Despite normal performance in the ODR, the same animals with amygdala and areas 11/13 lesions were unable to shift choices away from objects associated with a devalued food in a reinforcer devaluation task (Machado and Bachevalier, 2007a). Given that earlier reports have stressed the critical contribution of amygdala/OFC interactions to flexibly adjust choice selection based on reward value as well as on reward contingency (Málková et al., 1997; Baxter et al., 2000; Izquierdo and Murray, 2004, 2007; Izquierdo et al., 2004; Hampton et al., 2007; Schoenbaum et al., 2007), the present findings suggest that the interactions of the amygdala with areas 11/13 are necessary to adjust choices based on reward value (relative value) but less so for choices based on reward contingency (absolute value). This latter function could perhaps involved interactions between the amygdala and orbital frontal fields other than areas 11/13 since the amygdala is interconnected with several orbital frontal fields including the most medial subgenual fields and the most lateral area 12 (Barbas, 2007; Ghashghaei et al., 2007). Future studies are clearly required to better identify the specific interactive processes by which different OFC fields and the amygdala may support performance on ODR and reinforcer devaluation tasks. In this regard, unilateral disconnection studies (Baxter et al., 2000; Gaffan and Wilson, 2008) may be fruitful in disentangling the neural substrate underlying these different processes.
It is interesting to note that the reinforcer devaluation deficit after damage to the amygdala and areas 11/13 was also associated with difficulty in modulating emotional reactivity when the same animals were challenged with social stimuli differing in the magnitude of threat as assessed by the human intruder task (Machado and Bachevalier, 2007b). In this task, the animals are alone in a room into which an unfamiliar human entered, presenting either his/her profile to the animals (low intensity threat) or staring directly at the animals (high intensity threat). Before surgery, all animals showed higher frequency of tension-related behaviors in the staring condition than in the profile condition, indicating that they could modulate their emotional responses according to the intensity of threat provided by the intruder. After surgery, however, only sham-operated control animals continued to demonstrate this ability. Animals with amygdala and OFC lesions displayed higher, but similar, levels of tension-related behaviors to both conditions compared with their presurgical scores. Thus, as for the reinforcer devaluation task, both amygdala and ORB areas 11/13 seem critical to flexibly adjust emotional reactivity based on the magnitude of negative signals, such as threat.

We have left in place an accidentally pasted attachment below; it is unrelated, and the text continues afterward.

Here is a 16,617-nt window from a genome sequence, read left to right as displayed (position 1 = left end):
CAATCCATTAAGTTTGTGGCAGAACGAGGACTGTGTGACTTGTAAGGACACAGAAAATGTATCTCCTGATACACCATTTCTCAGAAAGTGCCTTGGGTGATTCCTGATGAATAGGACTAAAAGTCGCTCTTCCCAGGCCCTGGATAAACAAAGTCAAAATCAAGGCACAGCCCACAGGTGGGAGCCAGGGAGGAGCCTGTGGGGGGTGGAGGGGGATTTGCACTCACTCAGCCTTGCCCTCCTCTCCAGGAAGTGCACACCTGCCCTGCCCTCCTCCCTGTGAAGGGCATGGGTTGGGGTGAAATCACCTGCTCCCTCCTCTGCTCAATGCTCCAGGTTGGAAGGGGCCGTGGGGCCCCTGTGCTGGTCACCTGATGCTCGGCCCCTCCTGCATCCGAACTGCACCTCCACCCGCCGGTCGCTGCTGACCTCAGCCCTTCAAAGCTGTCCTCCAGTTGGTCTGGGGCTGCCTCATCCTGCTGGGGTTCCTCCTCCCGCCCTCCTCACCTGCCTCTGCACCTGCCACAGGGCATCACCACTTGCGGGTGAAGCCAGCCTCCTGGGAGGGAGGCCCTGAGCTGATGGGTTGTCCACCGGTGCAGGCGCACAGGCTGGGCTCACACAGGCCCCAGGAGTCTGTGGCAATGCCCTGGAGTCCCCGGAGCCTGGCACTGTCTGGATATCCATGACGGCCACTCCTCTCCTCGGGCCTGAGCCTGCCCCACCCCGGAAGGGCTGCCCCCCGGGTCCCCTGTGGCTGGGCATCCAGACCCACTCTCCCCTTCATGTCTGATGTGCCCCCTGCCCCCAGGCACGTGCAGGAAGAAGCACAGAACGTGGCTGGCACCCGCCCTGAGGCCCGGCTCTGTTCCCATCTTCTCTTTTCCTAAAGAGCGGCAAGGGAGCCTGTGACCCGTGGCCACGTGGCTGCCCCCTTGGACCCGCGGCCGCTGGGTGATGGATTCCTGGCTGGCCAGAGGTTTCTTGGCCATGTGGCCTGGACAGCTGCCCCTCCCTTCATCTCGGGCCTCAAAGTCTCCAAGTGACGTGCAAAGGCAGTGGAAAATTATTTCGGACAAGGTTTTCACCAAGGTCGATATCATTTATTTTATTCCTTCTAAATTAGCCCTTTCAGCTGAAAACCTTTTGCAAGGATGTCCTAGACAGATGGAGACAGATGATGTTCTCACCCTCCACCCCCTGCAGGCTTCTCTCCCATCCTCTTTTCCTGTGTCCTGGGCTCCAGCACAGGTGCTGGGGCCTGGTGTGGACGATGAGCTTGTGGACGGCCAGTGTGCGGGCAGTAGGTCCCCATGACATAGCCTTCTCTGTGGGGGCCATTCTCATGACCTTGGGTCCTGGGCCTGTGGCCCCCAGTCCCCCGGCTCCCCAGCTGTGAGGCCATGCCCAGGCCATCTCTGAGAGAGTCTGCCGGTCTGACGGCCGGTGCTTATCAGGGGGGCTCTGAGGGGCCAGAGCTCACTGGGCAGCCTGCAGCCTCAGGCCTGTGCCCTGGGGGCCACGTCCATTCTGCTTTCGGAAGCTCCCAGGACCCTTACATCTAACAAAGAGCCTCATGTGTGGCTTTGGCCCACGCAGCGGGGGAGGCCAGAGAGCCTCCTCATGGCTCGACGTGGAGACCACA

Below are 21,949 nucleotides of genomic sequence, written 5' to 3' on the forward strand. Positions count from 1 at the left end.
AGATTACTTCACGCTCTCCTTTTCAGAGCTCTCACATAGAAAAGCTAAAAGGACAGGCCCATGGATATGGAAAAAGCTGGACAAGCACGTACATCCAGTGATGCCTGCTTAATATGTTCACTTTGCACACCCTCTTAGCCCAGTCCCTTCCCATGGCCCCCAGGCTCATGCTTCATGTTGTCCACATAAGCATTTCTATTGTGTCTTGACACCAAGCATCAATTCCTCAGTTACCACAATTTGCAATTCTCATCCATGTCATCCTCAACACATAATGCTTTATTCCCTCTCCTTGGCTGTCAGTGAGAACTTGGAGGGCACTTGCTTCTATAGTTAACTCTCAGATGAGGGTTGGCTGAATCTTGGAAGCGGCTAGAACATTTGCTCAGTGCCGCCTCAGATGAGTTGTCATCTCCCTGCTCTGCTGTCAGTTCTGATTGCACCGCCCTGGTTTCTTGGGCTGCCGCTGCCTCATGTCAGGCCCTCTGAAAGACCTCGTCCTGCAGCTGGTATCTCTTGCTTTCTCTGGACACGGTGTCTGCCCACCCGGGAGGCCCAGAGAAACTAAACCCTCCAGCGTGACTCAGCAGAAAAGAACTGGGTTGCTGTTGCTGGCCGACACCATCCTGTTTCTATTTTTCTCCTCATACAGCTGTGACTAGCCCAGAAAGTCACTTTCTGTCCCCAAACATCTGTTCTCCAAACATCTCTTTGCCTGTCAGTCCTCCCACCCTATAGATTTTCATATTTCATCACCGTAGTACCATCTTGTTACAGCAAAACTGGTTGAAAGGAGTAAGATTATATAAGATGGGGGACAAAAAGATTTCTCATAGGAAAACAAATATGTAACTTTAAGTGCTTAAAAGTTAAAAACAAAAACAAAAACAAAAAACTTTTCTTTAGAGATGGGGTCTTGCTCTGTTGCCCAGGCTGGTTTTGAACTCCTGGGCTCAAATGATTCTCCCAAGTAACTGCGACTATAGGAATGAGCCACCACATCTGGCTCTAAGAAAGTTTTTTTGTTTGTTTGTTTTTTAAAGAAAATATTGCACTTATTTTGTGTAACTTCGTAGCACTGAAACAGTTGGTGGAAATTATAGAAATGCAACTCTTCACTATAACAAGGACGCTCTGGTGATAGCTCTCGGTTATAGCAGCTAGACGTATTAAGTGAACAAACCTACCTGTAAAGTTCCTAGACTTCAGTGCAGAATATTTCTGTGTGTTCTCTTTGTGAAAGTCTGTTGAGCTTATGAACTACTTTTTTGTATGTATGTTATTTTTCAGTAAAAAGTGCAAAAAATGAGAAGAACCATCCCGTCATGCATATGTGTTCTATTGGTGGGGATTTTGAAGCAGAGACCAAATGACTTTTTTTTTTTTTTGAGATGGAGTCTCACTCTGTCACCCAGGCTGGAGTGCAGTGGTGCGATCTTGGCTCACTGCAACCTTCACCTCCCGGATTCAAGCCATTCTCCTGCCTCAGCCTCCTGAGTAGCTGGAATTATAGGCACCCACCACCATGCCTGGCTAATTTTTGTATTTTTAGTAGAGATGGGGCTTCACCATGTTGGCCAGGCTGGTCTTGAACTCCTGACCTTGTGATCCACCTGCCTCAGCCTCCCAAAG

The impairment in monitoring the positive and negative value of social cues after amygdala and OFC areas 11/13 lesions could also be the source of the striking behavioral changes found in the same animals when placed in small familiar social groups (Machado and Bachevalier, 2006). In this latter study, we reported that animals with amygdala lesions displayed several personality changes that preclude positive social interactions (increased exploration and excitability; decreased affiliation and popularity) and made abnormal responses to threatening social signals. In contrast, animals with orbital frontal lesions were involved in more aggressive interactions and responded abnormally to both affiliative and threatening signals. All together the data demonstrate that flexible decision-making mechanisms mediated by the amygdala and OFC areas 11/13 are critical to support normal social behavior. However, because these data were collected on animals that had been raised in large social groups but were singly housed at the time of these experiments, they will need to be confirmed by studies on animals maintained in a more naturalistic environment.
This work was supported by grants from the National Institute of Mental Health (MH-58846), the National Institute of Child Health and Human Development (HD-35471), Autism Speaks Mentor-Based Predoctoral Fellowship, Yerkes Base Grant NIH RR00165, and Center for Behavioral Neuroscience Grant NSF IBN-9876754. We thank the University of Texas Health Science Center at Houston veterinary and animal husbandry staff for expert animal care, Jairus O'Malley, Ernest Baskin, and Zachary Torrey for help with the behavioral testing of the animals, Roger E. Price and Belinda Rivera for the care and handling of animals during the MR imaging procedures, and Edward F. Jackson for assistance in neuroimaging techniques.
- Correspondence should be addressed to Jocelyne Bachevalier at her present address: Yerkes National Primate Research Center, Emory University, 954 Gatewood Road, Atlanta, GA 30329.